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re press censorship Burma

Burma Readers:
Three items on freedom of the press, condemned in Burma.
Headline: Freedom House Press Report : Burma with worst rating as Less 
than One-Fourth of World Population Has Free Press (Boston Globe,AP, 
Headline: Index on Censorship / Burma (Index, UVI.net)
Headline: Burma comedians sent to hard labour (ABSDF, The Nation)

Headline: Freedom House Press Report : Burma with worst rating as Less 
than One-Fourth of World Population Has Free Press
Keywords: Free press report, Freedom House, Adrian Karatnycky, Burma, 
Date: May 2 1996
Source: Associated Press,The Boston Globe (UVI.net, ed.)

NEW YORK (AP) - More than half the people on earth live in democratic
societies, but less than a fourth live in countries with a free press,
according to a survey released Thursday.``Freedom of the press is a 
cornerstone of any vibrant democracy,''
said Adrian Karatnycky, president of Freedom House, a New York-based 
group that monitors political rights and civil liberties.

Burma is among the twenty nations received that the worst rating for 
press freedom the survey of 187 countries, 117 of which are democracies. 
It found that in 58 nations, there is virtually no press
freedom and the government maintains a high level of control over the 
news media, including physical threats against journalists.

     ``As the right to vote is increasingly recognized the world over, it
     is critical that the right to seek, receive and impart information
     through any media is likewise affirmed,'' Karatnycky said.

     Along the blacklist with Burma are Afghanistan, Algeria, Burundi, 
China, Cuba, Egypt, Equatorial
     Guinea, Iran, Iraq, North Korea, Libya, Nigeria, Serbia-Montenegro,
     Somalia, Sudan, Tajikstan, Turkmenistan, United Arab Emirates and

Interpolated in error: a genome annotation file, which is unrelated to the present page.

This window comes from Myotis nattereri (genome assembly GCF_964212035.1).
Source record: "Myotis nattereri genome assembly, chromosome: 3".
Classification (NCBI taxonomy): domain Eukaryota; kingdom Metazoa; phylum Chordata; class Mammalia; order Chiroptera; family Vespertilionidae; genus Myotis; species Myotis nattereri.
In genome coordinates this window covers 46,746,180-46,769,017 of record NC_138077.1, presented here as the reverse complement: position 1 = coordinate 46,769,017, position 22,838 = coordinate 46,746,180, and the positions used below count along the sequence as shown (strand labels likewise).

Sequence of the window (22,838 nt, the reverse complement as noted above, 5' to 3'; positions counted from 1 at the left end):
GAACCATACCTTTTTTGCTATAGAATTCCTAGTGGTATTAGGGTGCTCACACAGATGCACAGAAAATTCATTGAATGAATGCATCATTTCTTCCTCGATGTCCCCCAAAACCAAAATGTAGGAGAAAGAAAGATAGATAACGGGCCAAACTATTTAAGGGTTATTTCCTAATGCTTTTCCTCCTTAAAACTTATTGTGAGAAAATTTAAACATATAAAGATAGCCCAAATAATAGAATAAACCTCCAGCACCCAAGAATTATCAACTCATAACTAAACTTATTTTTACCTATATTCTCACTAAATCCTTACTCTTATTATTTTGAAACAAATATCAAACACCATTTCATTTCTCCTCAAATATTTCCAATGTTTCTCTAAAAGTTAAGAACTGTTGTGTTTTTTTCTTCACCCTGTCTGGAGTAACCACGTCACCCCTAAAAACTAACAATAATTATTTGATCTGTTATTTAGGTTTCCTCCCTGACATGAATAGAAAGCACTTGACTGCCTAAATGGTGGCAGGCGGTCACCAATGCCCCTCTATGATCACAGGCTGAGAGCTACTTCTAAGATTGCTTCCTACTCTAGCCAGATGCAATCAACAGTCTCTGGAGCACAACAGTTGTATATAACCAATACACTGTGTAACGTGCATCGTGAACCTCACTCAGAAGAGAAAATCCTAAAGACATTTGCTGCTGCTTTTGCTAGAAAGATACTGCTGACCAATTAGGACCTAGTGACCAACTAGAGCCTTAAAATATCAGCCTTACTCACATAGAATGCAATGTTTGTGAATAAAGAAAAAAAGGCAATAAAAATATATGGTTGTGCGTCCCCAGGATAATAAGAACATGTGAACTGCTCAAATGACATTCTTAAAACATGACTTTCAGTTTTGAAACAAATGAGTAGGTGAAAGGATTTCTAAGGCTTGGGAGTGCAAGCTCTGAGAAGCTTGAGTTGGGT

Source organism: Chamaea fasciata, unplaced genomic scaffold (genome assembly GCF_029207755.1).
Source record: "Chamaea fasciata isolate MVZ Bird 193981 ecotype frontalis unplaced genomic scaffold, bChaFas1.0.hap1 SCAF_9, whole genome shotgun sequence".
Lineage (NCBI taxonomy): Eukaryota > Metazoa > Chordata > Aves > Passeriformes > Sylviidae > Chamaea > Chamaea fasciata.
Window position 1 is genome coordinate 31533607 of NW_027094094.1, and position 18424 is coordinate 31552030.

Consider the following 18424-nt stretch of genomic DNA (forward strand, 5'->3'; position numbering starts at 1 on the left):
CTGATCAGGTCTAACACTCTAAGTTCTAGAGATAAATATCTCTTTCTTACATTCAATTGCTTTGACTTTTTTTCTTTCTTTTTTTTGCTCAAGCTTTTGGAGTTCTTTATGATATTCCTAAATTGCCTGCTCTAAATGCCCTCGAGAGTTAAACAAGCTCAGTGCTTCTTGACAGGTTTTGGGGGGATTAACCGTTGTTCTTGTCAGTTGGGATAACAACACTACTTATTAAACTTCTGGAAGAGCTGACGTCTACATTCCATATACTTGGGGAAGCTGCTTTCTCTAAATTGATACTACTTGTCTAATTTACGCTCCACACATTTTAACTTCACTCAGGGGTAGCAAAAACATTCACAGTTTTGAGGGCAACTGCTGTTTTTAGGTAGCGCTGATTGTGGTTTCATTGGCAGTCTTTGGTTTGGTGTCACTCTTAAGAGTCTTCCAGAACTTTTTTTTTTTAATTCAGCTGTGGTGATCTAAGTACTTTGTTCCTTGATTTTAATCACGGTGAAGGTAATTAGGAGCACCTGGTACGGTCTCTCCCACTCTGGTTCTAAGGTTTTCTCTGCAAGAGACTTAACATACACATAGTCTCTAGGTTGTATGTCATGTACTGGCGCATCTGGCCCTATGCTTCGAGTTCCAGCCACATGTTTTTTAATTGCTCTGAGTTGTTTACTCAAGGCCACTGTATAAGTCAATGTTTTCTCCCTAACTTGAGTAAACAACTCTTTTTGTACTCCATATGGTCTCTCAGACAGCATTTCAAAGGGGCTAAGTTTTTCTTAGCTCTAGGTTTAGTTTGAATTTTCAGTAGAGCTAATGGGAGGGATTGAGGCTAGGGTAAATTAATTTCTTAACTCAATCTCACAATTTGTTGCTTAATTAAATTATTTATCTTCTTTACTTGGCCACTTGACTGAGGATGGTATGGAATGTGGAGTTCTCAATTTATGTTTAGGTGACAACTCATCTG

Algeria was found to be the most dangerous country in the world for
     journalists. At least 26 editors and reporters were killed by
     religious extremists.

     Five of the countries without freedom of the press are formal
     democracies: Albania, Central African Republic, Georgia, Moldova and

     A partly free press exists in 65 countries, including 44 that have
     democratic systems of government. Among them: India, Argentina,
     Colombia, Haiti, Philippines and Russia.

     Sixty-four countries have a press free from all types of political
     interference, the survey determined.

     The survey said that the Internet holds a great deal of promise for
     improving the free flow of information on a global scale.

     ``The Internet may yet provide an insurmountable obstacle for 
     of every nationality,'' said Leonard Sussman, who coordinated the 

     But the report noted that in March, information ministers from a
     number of Southeast Asian nations, including Singapore, Malaysia and
     Indonesia, declared that access to the Internet by their citizens 
     be carefully monitored to avoid ``information contamination'' by
     America and Europe.

Headline: Index on Censorship / Burma
Keywords: Burma censorship, Aung San Suu Kyi, Myo Myint Nyein, Win Tin,U 
Pa Pa Lay
Date: March/April 1996
Source: Index on Censorship" (Vol. 25 #2, March/April 1996)
The publication "Index on Censorship" (Vol. 25 #2, March/April 1996)

The U.K.-based publication Index on Censorship, indexoncenso@xxxxxxxxxx, 
http://www.oneworld.org/index_oc/ recently focused on Burma in a report 
citin the arrest last December of U Sein Hla Aung "for deistributing 
videos of Aung San Suu Kyi's 'People's Forum', the informal gatherings